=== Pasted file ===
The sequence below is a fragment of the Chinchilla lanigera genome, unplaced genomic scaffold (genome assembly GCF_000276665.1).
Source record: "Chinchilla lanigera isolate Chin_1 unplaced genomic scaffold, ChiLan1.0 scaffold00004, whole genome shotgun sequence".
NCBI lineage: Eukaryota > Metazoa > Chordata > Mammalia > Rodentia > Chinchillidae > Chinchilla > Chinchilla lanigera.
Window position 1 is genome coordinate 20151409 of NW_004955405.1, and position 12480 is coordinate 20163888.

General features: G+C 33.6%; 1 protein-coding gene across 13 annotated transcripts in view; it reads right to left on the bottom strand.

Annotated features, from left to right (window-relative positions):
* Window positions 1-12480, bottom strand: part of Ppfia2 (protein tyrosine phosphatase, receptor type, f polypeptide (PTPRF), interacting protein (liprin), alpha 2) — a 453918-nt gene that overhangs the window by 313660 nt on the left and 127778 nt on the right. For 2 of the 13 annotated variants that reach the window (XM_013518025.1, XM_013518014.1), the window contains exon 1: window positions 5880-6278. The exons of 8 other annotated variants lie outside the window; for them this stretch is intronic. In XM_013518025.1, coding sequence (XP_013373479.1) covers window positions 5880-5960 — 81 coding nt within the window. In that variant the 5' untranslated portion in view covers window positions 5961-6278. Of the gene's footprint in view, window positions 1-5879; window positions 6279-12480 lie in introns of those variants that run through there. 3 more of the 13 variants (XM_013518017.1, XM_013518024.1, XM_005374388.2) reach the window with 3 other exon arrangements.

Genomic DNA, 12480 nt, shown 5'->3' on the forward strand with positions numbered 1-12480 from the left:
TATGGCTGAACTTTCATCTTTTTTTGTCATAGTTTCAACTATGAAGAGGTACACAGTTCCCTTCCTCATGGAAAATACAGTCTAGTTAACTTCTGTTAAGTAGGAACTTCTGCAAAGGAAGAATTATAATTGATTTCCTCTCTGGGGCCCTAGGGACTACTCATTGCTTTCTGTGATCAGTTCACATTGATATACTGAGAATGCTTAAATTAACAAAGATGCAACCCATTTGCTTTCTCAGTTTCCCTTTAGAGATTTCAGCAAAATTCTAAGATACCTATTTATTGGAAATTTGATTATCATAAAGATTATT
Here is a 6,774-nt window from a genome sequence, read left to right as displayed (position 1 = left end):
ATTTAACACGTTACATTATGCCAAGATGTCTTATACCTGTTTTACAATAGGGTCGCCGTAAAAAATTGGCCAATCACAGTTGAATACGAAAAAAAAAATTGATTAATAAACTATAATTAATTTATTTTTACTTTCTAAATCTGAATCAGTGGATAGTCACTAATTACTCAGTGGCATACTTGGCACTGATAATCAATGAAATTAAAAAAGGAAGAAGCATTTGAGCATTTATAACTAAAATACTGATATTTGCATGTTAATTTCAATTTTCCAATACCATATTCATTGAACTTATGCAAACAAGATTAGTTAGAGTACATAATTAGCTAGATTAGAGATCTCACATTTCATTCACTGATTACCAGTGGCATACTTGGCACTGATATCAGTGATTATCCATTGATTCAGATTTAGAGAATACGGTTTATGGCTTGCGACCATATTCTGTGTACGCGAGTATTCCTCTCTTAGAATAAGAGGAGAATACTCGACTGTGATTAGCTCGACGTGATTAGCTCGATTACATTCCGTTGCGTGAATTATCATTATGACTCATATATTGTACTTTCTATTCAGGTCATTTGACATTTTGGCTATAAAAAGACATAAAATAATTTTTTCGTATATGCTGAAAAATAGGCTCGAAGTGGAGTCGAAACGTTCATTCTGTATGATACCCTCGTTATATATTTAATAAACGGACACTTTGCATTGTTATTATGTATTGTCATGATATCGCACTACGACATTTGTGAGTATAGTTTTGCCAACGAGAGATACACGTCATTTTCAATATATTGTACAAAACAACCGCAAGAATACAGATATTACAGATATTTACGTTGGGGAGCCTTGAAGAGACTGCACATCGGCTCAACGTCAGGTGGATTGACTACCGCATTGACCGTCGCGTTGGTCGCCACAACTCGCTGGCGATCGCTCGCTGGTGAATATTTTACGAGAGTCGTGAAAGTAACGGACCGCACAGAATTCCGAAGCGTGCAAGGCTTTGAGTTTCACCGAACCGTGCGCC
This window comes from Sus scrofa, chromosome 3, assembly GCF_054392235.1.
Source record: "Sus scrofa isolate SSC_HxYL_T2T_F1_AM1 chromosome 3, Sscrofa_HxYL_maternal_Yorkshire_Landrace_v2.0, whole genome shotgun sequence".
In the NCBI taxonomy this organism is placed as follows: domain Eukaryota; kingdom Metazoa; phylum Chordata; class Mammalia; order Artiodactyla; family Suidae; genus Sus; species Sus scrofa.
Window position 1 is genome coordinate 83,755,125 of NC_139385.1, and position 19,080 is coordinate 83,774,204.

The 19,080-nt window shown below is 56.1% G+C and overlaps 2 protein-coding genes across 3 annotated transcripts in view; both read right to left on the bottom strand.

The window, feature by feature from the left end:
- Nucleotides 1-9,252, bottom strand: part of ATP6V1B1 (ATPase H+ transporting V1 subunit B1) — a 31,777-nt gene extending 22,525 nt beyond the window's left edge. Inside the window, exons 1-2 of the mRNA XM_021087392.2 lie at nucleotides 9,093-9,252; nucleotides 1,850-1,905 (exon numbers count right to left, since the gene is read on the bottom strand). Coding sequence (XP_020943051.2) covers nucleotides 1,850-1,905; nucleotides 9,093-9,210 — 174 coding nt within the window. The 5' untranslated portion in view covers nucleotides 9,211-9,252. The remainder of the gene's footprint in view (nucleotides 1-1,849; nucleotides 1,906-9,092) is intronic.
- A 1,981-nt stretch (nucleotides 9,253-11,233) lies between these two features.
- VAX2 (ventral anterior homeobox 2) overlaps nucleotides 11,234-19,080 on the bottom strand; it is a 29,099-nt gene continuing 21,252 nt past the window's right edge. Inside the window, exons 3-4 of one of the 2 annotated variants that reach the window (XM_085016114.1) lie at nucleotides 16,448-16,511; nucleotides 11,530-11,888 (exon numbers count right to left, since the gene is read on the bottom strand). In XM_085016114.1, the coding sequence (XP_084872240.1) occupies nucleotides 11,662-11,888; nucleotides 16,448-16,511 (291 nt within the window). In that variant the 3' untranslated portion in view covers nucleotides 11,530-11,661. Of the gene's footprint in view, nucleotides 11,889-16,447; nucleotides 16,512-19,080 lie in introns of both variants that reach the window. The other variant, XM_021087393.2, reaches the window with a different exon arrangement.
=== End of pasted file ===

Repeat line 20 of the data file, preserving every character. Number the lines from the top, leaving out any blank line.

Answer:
- VAX2 (ventral anterior homeobox 2) overlaps nucleotides 11,234-19,080 on the bottom strand; it is a 29,099-nt gene continuing 21,252 nt past the window's right edge. Inside the window, exons 3-4 of one of the 2 annotated variants that reach the window (XM_085016114.1) lie at nucleotides 16,448-16,511; nucleotides 11,530-11,888 (exon numbers count right to left, since the gene is read on the bottom strand). In XM_085016114.1, the coding sequence (XP_084872240.1) occupies nucleotides 11,662-11,888; nucleotides 16,448-16,511 (291 nt within the window). In that variant the 3' untranslated portion in view covers nucleotides 11,530-11,661. Of the gene's footprint in view, nucleotides 11,889-16,447; nucleotides 16,512-19,080 lie in introns of both variants that reach the window. The other variant, XM_021087393.2, reaches the window with a different exon arrangement.